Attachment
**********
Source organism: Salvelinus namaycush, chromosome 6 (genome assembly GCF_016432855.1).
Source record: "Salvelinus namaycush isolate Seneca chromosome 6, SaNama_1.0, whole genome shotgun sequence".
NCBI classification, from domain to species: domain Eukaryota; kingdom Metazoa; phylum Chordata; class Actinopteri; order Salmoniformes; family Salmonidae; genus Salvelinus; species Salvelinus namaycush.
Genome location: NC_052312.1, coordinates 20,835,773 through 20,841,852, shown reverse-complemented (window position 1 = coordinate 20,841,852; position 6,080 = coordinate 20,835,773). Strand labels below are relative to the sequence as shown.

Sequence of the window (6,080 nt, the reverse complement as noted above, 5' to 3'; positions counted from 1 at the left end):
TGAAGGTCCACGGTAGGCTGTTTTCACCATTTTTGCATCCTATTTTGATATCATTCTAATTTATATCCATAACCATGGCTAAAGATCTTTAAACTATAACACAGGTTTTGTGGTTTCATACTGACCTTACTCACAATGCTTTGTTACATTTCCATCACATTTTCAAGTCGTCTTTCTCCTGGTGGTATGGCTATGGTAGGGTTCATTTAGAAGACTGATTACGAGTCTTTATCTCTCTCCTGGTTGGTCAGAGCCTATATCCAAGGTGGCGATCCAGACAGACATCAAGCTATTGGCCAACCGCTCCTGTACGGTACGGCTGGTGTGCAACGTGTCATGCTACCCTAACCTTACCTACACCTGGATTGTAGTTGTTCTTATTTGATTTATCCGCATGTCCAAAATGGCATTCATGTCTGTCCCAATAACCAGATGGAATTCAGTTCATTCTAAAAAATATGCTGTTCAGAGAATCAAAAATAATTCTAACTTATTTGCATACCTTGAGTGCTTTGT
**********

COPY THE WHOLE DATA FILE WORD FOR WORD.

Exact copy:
Source organism: Salvelinus namaycush, chromosome 6 (genome assembly GCF_016432855.1).
Source record: "Salvelinus namaycush isolate Seneca chromosome 6, SaNama_1.0, whole genome shotgun sequence".
NCBI classification, from domain to species: domain Eukaryota; kingdom Metazoa; phylum Chordata; class Actinopteri; order Salmoniformes; family Salmonidae; genus Salvelinus; species Salvelinus namaycush.
Genome location: NC_052312.1, coordinates 20,835,773 through 20,841,852, shown reverse-complemented (window position 1 = coordinate 20,841,852; position 6,080 = coordinate 20,835,773). Strand labels below are relative to the sequence as shown.

Sequence of the window (6,080 nt, the reverse complement as noted above, 5' to 3'; positions counted from 1 at the left end):
TGAAGGTCCACGGTAGGCTGTTTTCACCATTTTTGCATCCTATTTTGATATCATTCTAATTTATATCCATAACCATGGCTAAAGATCTTTAAACTATAACACAGGTTTTGTGGTTTCATACTGACCTTACTCACAATGCTTTGTTACATTTCCATCACATTTTCAAGTCGTCTTTCTCCTGGTGGTATGGCTATGGTAGGGTTCATTTAGAAGACTGATTACGAGTCTTTATCTCTCTCCTGGTTGGTCAGAGCCTATATCCAAGGTGGCGATCCAGACAGACATCAAGCTATTGGCCAACCGCTCCTGTACGGTACGGCTGGTGTGCAACGTGTCATGCTACCCTAACCTTACCTACACCTGGATTGTAGTTGTTCTTATTTGATTTATCCGCATGTCCAAAATGGCATTCATGTCTGTCCCAATAACCAGATGGAATTCAGTTCATTCTAAAAAATATGCTGTTCAGAGAATCAAAAATAATTCTAACTTATTTGCATACCTTGAGTGCTTTGT